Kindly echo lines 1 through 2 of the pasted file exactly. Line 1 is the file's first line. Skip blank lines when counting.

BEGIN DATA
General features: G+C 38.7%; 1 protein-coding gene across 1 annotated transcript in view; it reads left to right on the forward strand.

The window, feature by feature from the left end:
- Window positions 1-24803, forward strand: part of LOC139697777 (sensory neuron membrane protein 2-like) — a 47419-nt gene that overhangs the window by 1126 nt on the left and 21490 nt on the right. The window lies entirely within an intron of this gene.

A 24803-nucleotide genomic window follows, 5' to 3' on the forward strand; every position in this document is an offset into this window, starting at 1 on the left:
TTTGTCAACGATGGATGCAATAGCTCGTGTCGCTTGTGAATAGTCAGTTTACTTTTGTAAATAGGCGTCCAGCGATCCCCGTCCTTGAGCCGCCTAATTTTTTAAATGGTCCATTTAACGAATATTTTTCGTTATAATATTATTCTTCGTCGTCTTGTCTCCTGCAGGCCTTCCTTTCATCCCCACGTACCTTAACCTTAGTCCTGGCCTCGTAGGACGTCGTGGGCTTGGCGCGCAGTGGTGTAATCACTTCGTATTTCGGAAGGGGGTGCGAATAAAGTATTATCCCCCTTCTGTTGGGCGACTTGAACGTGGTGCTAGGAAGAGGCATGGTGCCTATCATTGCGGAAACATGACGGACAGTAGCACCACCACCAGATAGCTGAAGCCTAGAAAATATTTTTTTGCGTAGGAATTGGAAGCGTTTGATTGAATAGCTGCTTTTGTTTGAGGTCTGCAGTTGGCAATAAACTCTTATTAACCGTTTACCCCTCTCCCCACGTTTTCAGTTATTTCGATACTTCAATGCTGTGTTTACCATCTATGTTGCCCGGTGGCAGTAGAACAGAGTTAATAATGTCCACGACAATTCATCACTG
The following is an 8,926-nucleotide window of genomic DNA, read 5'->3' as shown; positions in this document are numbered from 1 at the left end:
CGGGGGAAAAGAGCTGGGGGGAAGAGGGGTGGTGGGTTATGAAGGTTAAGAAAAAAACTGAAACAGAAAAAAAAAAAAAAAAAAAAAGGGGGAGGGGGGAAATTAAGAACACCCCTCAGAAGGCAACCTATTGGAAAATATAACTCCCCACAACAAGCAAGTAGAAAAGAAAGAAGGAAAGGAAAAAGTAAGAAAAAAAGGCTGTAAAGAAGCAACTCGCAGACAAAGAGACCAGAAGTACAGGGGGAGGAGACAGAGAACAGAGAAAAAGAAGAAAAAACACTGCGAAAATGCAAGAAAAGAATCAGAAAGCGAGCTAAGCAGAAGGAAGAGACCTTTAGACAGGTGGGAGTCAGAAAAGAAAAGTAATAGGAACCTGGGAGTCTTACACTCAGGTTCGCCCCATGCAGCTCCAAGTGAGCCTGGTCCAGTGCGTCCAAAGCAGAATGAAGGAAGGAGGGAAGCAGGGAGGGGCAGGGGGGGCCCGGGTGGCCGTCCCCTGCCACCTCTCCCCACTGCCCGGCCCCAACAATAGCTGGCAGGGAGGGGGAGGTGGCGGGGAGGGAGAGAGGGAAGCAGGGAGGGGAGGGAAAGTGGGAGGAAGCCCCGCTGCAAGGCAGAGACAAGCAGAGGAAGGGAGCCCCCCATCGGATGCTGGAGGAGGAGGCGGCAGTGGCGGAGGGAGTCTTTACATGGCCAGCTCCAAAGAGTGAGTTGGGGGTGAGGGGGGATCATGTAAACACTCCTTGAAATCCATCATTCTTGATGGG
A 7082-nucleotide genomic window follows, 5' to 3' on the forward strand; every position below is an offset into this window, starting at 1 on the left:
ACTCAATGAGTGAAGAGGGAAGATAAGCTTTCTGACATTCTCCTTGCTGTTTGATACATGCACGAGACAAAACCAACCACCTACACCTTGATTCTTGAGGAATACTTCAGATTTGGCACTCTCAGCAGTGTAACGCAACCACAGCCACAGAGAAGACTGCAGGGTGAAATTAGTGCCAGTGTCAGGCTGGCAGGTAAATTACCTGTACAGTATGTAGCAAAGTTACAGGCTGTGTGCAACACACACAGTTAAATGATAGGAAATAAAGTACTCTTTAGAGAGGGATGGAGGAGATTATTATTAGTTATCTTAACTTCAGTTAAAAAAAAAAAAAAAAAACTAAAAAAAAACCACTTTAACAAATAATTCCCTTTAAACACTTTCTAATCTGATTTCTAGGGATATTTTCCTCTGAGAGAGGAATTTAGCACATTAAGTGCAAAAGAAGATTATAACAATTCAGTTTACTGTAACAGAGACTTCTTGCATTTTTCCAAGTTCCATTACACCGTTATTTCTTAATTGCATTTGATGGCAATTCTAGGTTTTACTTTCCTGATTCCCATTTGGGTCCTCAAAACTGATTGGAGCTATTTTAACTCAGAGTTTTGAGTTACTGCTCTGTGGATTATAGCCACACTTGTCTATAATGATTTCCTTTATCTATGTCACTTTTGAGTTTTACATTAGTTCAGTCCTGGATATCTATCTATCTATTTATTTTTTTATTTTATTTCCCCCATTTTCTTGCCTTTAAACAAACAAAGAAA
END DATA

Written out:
General features: G+C 38.7%; 1 protein-coding gene across 1 annotated transcript in view; it reads left to right on the forward strand.

The window, feature by feature from the left end: